Maybe the reason this project stands a bit taller than other Sandler Netflix offerings (aside from Aniston being a fun co-lead) is that Murder Mystery didn’t start out as a Sandler film. In development since 2012, this film, penned by James Vanderbilt (Zodiac, The Amzing Spider-Man), once had Charlize Theron and director John Madden attached. A few years, and talent shuffles, later and we’re now given a grandfathered-in Happy Gilmore production that still maintains some of its original zest.
The toughest hurdle here is the first act, which kicks things off with Sandler and Aniston’s Nick and Audrey Spitz – an aggravatingly dour couple who are just that way because the story needs them to be. Nick is aggressively “movie husband dumb” while Audrey is irritatingly “movie wife tolerant.” It’s the part that feels the most lazy about Murder Mystery and the most like some of Sandler’s other color-by-numbers offerings.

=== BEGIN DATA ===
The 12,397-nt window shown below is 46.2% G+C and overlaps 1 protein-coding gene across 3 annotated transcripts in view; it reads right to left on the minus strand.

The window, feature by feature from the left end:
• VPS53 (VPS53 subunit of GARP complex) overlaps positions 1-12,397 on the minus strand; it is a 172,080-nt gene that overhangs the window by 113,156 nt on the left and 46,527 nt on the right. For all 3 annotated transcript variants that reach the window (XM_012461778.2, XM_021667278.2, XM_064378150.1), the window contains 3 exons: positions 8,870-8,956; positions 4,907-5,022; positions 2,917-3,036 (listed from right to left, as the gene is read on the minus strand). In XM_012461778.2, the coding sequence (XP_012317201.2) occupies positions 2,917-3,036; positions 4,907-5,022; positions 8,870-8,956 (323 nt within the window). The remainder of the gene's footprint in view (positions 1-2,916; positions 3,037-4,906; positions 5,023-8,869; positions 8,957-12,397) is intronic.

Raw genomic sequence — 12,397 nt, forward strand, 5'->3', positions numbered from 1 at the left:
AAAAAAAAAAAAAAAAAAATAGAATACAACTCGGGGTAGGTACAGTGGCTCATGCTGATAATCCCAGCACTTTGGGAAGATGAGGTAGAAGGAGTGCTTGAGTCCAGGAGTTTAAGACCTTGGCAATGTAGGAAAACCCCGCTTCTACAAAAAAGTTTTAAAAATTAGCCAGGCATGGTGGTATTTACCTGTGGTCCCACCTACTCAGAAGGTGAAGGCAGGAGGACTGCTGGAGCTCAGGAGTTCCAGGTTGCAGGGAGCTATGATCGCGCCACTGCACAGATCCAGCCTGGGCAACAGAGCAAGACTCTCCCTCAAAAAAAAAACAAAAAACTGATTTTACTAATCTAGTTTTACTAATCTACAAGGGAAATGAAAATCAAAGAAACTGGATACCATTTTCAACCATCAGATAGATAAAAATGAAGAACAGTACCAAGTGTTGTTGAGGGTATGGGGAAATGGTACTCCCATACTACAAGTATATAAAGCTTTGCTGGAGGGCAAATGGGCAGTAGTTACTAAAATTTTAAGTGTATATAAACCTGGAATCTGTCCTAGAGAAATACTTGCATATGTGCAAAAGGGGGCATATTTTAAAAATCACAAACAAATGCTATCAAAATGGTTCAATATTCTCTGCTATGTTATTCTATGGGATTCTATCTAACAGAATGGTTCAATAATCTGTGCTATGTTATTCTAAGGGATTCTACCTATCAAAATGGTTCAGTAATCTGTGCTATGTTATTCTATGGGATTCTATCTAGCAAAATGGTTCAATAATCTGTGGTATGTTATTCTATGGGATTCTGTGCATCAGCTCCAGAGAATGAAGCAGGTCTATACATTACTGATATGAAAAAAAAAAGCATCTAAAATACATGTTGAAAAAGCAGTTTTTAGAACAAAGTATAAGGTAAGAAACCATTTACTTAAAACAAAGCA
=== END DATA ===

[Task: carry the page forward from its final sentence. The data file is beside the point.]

Once the second act kicks in, and Nick and Audrey find themselves having fun on vacation – and enjoying each others’ company – as the impromptu guests of Luke Evans’ suspiciously friendly Charles Cavendish, one starts believing these two belong together and, at one point, may have even worked well as a couple. All in all, it’s a simple story about a husband and wife who learn to like each other again because of outside dangers (in this case, being the prime suspects in a high profile murder) but it’s competently comfortable and features some warm payoffs that, while predictable, land just right.
Aside from some nice shots of Milan and Lake Como, which do actually add to the movie’s overall presence (one could imagine a lot of this being faked, badly), Murder Mystery also boasts a nice supporting cast of suspects. Along with the aforementioned Evans, there’s Gemma Arterton, Ólafur Darri Ólafsson, Shioli Kutsuna, and (briefly) Terence Stamp.
It’s not star power on the level of Kenneth Branagh’s Murder on the Orient Express for 2017, and it knows that, but there’s a playfulness present that keeps the focus on Audrey and Nick. Which makes everything sweeter when, by the third act, they actually become supportive of one another and break free of the tired tropes from earlier in the film.